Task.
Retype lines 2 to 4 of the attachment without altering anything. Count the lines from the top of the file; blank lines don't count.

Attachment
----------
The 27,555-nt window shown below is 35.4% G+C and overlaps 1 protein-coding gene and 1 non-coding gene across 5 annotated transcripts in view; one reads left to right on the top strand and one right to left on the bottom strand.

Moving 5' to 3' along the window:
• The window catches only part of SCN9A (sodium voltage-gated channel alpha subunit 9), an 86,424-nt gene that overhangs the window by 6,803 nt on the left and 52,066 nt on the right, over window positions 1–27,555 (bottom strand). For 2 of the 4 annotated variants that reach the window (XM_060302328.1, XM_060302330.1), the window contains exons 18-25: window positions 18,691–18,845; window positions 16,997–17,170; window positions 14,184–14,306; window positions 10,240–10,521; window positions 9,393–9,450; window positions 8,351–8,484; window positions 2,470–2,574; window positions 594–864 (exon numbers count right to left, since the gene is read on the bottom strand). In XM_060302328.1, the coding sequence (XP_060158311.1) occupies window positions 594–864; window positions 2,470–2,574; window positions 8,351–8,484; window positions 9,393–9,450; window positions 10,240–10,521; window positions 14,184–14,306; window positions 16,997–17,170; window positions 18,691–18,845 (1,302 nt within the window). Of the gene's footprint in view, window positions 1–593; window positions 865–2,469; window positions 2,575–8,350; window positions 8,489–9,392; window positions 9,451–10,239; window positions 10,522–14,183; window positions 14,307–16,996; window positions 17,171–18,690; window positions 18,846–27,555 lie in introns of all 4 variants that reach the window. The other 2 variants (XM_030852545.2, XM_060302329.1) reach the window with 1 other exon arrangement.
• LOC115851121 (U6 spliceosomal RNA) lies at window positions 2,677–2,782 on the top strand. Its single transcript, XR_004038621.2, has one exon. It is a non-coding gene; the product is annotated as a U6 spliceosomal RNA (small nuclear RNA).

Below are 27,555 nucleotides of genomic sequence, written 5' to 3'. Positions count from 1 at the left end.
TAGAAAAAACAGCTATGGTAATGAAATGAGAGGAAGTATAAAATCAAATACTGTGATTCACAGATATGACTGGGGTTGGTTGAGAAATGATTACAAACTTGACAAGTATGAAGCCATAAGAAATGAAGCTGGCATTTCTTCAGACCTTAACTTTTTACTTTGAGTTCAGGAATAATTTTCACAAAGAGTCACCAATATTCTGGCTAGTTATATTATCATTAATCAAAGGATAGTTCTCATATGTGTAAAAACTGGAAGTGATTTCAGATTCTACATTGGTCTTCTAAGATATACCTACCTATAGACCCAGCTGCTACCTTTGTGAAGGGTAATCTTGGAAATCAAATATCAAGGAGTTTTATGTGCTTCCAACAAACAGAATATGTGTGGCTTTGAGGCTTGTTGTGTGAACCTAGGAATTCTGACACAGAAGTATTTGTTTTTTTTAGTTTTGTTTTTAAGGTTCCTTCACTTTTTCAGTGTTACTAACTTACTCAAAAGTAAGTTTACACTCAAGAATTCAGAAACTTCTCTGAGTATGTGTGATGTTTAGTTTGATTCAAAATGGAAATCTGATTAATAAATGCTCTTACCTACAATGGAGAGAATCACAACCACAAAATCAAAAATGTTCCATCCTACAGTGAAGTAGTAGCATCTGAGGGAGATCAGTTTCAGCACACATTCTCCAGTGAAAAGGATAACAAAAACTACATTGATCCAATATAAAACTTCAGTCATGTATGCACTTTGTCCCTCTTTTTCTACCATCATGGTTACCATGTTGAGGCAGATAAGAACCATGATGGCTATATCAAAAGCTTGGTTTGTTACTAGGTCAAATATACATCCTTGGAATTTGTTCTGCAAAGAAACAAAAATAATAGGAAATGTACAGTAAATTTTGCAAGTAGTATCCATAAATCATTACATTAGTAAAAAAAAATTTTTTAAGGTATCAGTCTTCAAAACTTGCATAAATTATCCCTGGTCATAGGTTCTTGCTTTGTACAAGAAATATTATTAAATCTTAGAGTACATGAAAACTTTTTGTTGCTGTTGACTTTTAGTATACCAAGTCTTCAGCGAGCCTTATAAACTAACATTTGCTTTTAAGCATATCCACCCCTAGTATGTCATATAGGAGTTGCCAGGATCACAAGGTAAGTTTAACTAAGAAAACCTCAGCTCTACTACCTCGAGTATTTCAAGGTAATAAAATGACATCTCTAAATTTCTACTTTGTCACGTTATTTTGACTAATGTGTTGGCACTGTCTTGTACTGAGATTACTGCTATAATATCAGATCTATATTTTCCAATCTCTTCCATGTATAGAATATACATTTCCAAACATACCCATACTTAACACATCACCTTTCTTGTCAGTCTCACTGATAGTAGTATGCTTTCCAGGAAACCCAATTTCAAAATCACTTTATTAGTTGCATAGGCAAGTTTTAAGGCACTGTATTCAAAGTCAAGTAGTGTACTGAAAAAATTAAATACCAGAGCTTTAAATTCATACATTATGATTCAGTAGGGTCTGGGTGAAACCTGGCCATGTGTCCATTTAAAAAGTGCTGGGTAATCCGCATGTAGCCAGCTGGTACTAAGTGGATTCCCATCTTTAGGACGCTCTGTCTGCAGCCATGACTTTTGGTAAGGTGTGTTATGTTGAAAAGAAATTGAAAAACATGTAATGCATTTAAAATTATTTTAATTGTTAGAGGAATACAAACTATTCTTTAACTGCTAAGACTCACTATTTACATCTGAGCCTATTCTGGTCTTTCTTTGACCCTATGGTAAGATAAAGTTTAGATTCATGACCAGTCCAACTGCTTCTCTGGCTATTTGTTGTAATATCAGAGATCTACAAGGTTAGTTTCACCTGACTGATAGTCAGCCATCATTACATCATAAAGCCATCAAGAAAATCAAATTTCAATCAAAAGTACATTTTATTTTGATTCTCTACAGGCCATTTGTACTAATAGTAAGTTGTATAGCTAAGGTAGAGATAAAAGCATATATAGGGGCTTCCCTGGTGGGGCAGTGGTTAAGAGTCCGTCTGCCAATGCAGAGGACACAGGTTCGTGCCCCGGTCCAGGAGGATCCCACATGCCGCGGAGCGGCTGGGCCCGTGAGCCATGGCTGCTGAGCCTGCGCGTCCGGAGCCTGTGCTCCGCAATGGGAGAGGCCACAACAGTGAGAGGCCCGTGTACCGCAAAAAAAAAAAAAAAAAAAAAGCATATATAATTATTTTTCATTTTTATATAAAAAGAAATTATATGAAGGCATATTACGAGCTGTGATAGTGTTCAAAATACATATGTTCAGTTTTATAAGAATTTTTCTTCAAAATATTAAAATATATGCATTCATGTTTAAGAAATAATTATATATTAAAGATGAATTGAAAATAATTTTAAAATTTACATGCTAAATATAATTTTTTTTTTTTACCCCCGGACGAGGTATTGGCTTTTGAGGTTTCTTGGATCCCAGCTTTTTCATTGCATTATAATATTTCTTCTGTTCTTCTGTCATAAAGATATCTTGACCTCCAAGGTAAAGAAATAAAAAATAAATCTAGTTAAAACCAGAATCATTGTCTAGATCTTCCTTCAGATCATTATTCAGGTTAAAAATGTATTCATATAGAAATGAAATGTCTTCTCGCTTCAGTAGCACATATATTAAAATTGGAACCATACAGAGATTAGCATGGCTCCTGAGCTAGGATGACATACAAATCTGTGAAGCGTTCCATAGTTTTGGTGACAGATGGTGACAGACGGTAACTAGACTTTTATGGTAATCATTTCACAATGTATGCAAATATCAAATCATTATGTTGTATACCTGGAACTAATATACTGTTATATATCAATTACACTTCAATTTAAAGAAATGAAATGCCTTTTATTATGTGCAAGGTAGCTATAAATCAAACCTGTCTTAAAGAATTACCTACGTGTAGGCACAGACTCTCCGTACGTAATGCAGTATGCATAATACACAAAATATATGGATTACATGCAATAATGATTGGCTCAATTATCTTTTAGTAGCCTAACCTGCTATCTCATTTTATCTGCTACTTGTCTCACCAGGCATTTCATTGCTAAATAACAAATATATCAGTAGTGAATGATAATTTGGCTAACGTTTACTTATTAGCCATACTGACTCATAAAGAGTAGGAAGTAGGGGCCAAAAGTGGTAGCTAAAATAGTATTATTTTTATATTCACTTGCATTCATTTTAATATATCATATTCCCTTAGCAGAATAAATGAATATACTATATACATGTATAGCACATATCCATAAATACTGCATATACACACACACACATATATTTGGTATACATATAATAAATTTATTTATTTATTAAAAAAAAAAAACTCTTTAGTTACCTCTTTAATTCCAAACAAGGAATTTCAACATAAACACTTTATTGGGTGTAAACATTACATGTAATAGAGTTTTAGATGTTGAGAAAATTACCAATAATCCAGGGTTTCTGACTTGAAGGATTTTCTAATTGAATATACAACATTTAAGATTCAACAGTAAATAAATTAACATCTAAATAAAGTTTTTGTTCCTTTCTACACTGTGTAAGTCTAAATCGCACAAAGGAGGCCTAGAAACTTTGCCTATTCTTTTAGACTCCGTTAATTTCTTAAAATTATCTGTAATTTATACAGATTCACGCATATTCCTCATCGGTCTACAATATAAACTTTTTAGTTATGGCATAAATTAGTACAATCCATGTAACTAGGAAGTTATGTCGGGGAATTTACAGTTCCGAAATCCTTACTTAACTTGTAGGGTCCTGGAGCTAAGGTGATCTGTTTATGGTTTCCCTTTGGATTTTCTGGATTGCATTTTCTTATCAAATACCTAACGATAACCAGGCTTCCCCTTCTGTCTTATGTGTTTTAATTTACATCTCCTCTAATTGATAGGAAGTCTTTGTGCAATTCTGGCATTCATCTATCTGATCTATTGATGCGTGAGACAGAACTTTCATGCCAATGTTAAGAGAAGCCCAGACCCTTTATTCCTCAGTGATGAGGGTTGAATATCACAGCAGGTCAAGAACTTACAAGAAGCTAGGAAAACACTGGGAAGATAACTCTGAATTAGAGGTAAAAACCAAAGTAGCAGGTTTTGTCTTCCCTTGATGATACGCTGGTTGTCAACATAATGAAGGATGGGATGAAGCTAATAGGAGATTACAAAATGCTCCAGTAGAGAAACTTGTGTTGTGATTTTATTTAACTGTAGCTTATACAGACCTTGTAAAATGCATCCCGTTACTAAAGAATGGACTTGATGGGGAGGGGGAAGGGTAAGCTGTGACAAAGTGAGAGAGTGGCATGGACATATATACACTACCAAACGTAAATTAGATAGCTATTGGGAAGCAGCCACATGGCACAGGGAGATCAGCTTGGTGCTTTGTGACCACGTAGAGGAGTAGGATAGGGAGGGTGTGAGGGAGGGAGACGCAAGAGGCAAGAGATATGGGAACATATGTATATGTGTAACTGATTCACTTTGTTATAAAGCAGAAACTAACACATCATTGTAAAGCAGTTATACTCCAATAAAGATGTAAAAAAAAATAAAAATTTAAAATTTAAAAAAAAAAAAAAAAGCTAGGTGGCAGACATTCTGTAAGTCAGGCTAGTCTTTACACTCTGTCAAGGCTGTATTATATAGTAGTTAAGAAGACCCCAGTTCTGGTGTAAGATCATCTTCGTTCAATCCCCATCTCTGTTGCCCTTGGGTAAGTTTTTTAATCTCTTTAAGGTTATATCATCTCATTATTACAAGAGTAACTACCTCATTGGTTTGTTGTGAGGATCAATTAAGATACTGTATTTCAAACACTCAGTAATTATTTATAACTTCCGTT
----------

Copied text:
Moving 5' to 3' along the window:
• The window catches only part of SCN9A (sodium voltage-gated channel alpha subunit 9), an 86,424-nt gene that overhangs the window by 6,803 nt on the left and 52,066 nt on the right, over window positions 1–27,555 (bottom strand). For 2 of the 4 annotated variants that reach the window (XM_060302328.1, XM_060302330.1), the window contains exons 18-25: window positions 18,691–18,845; window positions 16,997–17,170; window positions 14,184–14,306; window positions 10,240–10,521; window positions 9,393–9,450; window positions 8,351–8,484; window positions 2,470–2,574; window positions 594–864 (exon numbers count right to left, since the gene is read on the bottom strand). In XM_060302328.1, the coding sequence (XP_060158311.1) occupies window positions 594–864; window positions 2,470–2,574; window positions 8,351–8,484; window positions 9,393–9,450; window positions 10,240–10,521; window positions 14,184–14,306; window positions 16,997–17,170; window positions 18,691–18,845 (1,302 nt within the window). Of the gene's footprint in view, window positions 1–593; window positions 865–2,469; window positions 2,575–8,350; window positions 8,489–9,392; window positions 9,451–10,239; window positions 10,522–14,183; window positions 14,307–16,996; window positions 17,171–18,690; window positions 18,846–27,555 lie in introns of all 4 variants that reach the window. The other 2 variants (XM_030852545.2, XM_060302329.1) reach the window with 1 other exon arrangement.
• LOC115851121 (U6 spliceosomal RNA) lies at window positions 2,677–2,782 on the top strand. Its single transcript, XR_004038621.2, has one exon. It is a non-coding gene; the product is annotated as a U6 spliceosomal RNA (small nuclear RNA).